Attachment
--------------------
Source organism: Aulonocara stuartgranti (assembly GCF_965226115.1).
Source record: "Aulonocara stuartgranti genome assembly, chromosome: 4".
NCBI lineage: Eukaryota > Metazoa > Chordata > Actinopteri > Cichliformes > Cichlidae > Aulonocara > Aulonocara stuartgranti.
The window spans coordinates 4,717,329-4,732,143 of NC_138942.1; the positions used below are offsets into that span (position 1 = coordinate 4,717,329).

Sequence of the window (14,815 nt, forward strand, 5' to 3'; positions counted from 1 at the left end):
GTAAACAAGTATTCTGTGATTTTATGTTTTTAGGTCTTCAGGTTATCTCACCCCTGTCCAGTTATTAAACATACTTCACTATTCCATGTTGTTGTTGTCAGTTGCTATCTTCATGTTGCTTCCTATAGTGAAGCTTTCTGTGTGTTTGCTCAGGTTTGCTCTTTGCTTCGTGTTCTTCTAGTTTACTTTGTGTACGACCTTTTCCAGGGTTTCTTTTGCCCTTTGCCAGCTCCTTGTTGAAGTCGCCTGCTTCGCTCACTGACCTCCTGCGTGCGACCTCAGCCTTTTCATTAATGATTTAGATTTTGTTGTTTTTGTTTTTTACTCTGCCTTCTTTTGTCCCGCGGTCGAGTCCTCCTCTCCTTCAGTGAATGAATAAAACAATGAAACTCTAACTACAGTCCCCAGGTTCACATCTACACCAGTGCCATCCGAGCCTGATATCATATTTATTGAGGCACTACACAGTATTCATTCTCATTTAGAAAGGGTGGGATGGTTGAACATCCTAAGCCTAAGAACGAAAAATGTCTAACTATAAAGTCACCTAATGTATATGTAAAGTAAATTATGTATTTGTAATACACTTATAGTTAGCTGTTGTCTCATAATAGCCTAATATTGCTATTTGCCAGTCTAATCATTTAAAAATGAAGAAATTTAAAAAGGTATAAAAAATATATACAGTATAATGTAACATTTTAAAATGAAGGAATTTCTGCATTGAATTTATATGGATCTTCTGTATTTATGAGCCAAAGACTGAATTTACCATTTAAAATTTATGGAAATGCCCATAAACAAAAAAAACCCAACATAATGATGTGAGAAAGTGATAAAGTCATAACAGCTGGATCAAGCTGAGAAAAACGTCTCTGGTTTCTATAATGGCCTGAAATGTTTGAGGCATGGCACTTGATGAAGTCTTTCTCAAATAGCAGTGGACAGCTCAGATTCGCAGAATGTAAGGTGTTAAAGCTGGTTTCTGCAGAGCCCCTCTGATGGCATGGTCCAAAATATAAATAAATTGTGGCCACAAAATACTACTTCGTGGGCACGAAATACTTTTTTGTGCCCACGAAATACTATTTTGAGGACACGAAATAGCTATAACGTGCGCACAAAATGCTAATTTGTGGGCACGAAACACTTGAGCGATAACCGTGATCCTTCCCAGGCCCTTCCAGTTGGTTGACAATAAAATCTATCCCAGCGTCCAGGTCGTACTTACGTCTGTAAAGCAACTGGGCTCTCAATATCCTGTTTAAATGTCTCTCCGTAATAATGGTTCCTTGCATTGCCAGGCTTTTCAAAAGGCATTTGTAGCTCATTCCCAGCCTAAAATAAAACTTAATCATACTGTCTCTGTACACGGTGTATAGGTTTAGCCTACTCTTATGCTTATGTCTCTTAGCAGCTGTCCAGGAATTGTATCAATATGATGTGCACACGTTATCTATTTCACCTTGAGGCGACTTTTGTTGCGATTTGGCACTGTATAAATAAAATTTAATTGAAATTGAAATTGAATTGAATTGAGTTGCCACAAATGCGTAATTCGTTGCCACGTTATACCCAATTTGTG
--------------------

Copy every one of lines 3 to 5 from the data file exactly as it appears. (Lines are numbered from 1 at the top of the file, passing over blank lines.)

NCBI lineage: Eukaryota > Metazoa > Chordata > Actinopteri > Cichliformes > Cichlidae > Aulonocara > Aulonocara stuartgranti.
The window spans coordinates 4,717,329-4,732,143 of NC_138942.1; the positions used below are offsets into that span (position 1 = coordinate 4,717,329).

Sequence of the window (14,815 nt, forward strand, 5' to 3'; positions counted from 1 at the left end):